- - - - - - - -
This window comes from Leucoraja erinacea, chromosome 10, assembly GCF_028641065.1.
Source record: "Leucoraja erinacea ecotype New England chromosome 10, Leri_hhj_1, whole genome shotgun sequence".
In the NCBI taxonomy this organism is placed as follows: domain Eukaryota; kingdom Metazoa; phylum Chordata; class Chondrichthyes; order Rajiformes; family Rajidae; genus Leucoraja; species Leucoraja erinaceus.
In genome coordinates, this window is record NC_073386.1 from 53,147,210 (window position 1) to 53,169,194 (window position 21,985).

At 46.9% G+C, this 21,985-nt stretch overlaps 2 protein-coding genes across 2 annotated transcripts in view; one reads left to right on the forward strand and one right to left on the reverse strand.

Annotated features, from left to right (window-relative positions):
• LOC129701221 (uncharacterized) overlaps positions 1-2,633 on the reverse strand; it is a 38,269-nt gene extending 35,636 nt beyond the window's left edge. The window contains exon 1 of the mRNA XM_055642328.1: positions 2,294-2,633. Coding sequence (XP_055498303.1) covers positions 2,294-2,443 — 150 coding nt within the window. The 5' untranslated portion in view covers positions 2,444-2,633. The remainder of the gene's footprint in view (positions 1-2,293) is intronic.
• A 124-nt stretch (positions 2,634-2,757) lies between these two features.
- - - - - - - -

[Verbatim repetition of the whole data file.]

This window comes from Leucoraja erinacea, chromosome 10, assembly GCF_028641065.1.
Source record: "Leucoraja erinacea ecotype New England chromosome 10, Leri_hhj_1, whole genome shotgun sequence".
In the NCBI taxonomy this organism is placed as follows: domain Eukaryota; kingdom Metazoa; phylum Chordata; class Chondrichthyes; order Rajiformes; family Rajidae; genus Leucoraja; species Leucoraja erinaceus.
In genome coordinates, this window is record NC_073386.1 from 53,147,210 (window position 1) to 53,169,194 (window position 21,985).

At 46.9% G+C, this 21,985-nt stretch overlaps 2 protein-coding genes across 2 annotated transcripts in view; one reads left to right on the forward strand and one right to left on the reverse strand.

Annotated features, from left to right (window-relative positions):
• LOC129701221 (uncharacterized) overlaps positions 1-2,633 on the reverse strand; it is a 38,269-nt gene extending 35,636 nt beyond the window's left edge. The window contains exon 1 of the mRNA XM_055642328.1: positions 2,294-2,633. Coding sequence (XP_055498303.1) covers positions 2,294-2,443 — 150 coding nt within the window. The 5' untranslated portion in view covers positions 2,444-2,633. The remainder of the gene's footprint in view (positions 1-2,293) is intronic.
• A 124-nt stretch (positions 2,634-2,757) lies between these two features.